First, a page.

It was back to the future with John Howard last week — history wars, culture wars, school curriculum wars, the lot.
Howard zeroed in on a draft for the national history curriculum, much of which he found to be “unbalanced, lacking in priorities and in some cases quite bizarre“. And specifically? “The curriculum does not properly reflect the undoubted fact that Australia is part of Western civilisation; in the process it further marginalises the historical influence of the Judeo-Christian ethic in shaping Australian society and virtually purges British history from any meaningful role.”
No surprises there.
The national curriculum agency ACARA (Australian Curriculum, Assessment and Reporting Authority) promptly rebutted Howard’s criticisms by detailing the draft curriculum’s content at each of eight year levels, but it is unlikely that it has heard the last of the matter.
Howard’s speech was given space and broad support by The Australian, and it echoes a swingeing attack on the civics and citizenship component of the national curriculum by the right-wing think tank the Institute of Public Affairs. The group’s Chris Berg wrote in Fairfax papers recently:
“When a group of academics tries to summarise the essential values of our liberal democracy, we should pay attention. After all, they hope to drill them into every child.”
Berg alleged that the academics and their fellow travellers have discarded such fundamentals as individual liberty, the free market and respect for hard-won institutions in favour of cant about social justice, the environment and multiculturalism:
“Imagine [that] the priorities were … material progress, the Australia-US alliance, and British culture. Remember the outrage over conservative bias in John Howard’s citizenship test? And that was just for migrants. This is for every Australian child.”
Howard was less aggressive than the IPA, and conceded that an emphasis on indigenous and Asian themes was overdue, but he also sent a not-too-subtle message to conservative forces. “If something is to be done about this curriculum,” he concluded after a detailed dissection of the history draft, “then only state governments and, in particular, their education ministers can do it.”
There would have been no need for Howard to remind his audience that education ministers in the four largest states are members of Coalition governments. Debate over schooling and curriculum has long split left and right all the way from how to teach the bubs to read (phonics versus whole word) to the structure of the system (choice versus common schooling).
Argument soon shrinks into boolean options: teacher-centred versus student-centred pedagogy, fields of study versus the great disciplines, content versus process, direct instruction versus constructivism, reading the classics versus understanding genres, rigour versus inclusiveness, excellence versus equality, reward for merit versus success for all, and, of course, glories of the West and British institutions versus the world in which we live.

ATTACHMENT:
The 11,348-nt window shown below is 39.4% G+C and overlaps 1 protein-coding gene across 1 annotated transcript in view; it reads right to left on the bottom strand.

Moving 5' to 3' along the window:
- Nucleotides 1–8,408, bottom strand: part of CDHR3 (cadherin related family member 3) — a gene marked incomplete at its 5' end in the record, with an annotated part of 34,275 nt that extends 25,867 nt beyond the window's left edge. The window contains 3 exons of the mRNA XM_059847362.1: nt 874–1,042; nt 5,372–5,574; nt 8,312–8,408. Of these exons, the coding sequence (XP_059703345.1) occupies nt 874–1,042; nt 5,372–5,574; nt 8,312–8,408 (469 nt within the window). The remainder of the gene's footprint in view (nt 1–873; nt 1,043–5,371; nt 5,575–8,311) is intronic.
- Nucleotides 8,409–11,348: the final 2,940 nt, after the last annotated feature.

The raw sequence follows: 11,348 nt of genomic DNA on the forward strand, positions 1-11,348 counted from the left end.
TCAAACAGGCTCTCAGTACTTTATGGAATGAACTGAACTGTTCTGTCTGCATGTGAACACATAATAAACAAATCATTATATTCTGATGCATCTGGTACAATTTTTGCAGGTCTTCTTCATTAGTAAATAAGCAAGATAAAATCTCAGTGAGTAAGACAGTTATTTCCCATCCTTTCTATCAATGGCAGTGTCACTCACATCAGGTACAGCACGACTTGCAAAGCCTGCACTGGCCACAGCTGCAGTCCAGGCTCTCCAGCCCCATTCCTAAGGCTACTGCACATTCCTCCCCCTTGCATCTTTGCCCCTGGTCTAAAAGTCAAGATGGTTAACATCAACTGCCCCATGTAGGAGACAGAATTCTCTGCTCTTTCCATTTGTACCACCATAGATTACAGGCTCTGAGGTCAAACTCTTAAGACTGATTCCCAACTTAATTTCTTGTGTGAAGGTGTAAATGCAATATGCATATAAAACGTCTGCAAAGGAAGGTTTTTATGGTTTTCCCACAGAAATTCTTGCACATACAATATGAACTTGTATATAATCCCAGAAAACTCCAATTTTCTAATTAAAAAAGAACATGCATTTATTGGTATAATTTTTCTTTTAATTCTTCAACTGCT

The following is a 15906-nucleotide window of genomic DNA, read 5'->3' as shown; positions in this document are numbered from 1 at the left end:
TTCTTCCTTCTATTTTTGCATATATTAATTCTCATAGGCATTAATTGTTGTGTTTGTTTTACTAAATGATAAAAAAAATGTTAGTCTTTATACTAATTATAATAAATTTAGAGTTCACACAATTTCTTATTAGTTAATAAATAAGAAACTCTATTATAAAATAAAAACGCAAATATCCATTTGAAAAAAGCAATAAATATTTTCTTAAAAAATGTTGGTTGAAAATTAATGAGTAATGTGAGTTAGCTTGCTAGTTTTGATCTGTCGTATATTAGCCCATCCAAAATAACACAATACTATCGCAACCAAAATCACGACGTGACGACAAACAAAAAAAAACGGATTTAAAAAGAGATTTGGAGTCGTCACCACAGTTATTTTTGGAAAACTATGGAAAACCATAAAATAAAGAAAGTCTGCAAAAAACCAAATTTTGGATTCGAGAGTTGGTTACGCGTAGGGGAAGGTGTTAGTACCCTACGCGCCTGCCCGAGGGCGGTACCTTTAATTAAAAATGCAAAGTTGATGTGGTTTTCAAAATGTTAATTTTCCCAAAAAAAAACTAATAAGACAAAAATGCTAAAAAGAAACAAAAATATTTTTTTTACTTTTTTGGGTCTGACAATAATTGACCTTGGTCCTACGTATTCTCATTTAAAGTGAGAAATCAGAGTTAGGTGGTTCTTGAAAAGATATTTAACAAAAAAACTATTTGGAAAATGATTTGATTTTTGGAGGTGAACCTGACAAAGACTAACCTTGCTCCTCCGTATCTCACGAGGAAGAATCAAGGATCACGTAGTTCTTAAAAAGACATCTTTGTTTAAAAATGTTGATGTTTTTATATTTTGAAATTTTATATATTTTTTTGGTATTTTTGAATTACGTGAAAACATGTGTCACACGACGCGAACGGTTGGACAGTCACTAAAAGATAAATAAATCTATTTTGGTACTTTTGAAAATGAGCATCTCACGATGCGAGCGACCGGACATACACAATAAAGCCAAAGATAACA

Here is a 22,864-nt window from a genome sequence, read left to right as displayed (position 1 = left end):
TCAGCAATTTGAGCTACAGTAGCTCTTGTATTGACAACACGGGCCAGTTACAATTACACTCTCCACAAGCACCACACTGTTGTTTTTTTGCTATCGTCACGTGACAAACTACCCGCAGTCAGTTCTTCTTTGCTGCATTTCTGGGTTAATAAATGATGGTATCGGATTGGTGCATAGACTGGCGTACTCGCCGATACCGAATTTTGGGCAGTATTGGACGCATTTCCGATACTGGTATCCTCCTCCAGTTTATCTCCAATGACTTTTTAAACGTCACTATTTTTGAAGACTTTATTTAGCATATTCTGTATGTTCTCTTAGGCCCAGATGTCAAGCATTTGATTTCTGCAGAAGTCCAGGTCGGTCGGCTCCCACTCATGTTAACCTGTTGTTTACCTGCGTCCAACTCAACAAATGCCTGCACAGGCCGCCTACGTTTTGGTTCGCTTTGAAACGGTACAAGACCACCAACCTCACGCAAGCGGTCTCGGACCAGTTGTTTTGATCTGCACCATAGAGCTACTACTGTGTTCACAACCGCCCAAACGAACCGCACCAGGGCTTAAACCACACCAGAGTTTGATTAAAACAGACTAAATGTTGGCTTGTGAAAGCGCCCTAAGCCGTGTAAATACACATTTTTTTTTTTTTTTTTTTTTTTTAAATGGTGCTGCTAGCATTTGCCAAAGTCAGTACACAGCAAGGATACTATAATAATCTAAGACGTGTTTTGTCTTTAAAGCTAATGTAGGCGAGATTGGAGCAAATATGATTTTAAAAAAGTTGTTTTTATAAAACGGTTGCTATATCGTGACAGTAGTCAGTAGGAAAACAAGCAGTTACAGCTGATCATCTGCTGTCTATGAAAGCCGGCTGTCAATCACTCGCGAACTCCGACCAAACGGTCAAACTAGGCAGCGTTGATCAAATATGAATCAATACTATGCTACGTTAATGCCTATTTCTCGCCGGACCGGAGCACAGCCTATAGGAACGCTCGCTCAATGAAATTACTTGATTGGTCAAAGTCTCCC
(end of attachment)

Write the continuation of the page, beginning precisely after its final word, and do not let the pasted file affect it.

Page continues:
The political polarisation of debate prevents most participants from acknowledging that many of these appositions are false, little more than coded rallying cries in the great struggle of us against them, or, at the ballot box, Labor versus the Coalition. Howard’s argument belongs to this adversarial tradition, and arises from his perception that ACARA and the history curriculum do too.
In the absence of Hegelian syntheses the best hope lies in trade-offs and compromise. The main threat in Howard’s abrupt re-entry to the debate is not to the content of the history curriculum (still less in what teachers actually teach and students actually learn), but to slow an erratic progress toward a less politicised and more national approach to schooling.
The national curriculum, still not implemented, has been more than 20 years in the making, and it has been compromise all the way. The fact that it is organised around disciplines rather than inter-disciplinary “studies” is a concession to the conservative view. The fact that there is a national curriculum at all, rather than eight separate state/territory curriculums, is more down to Labor agitation than Coalition preferences.
But it could all so easily come unstuck, with schools the losers. One straw in the wind is the fate of a Gonski proposal to set up a national schools resourcing body to push funding one or two steps away from party politics and one or two steps towards nationally consistency. That proposal has already been vetoed by the states.
ACARA may go the same way. With its many working parties and countless consultations, ACARA has succeeded in drawing into the game state and territory governments of different political stripes, the Catholics, the independents and the govvies, the universities, the employers, the community groups and all the rest, and it has steadily put the runs on the board.
But ACARA was created by Julia Gillard when she was education minister, and it was Gillard who revived the moribund idea of a national curriculum. There is a strong feeling in conservative circles that the compromises of schooling and curriculum have been struck on struck on the progressives’ ground and reflect the pervasively soft-left, bleeding-heart, anti-conservative culture of education, much in the way of the ABC.
One option for Abbott PM would be to dismiss the whole idea of a national curriculum and send it all back to the states and territories, although at least some of them would not welcome the trouble and the expense. Another option would be to try to bend the national curriculum to his very clear cultural purposes, indistinguishable from Howard’s.
*Dean Ashenden has been a consultant to many state and national agencies and ministers of education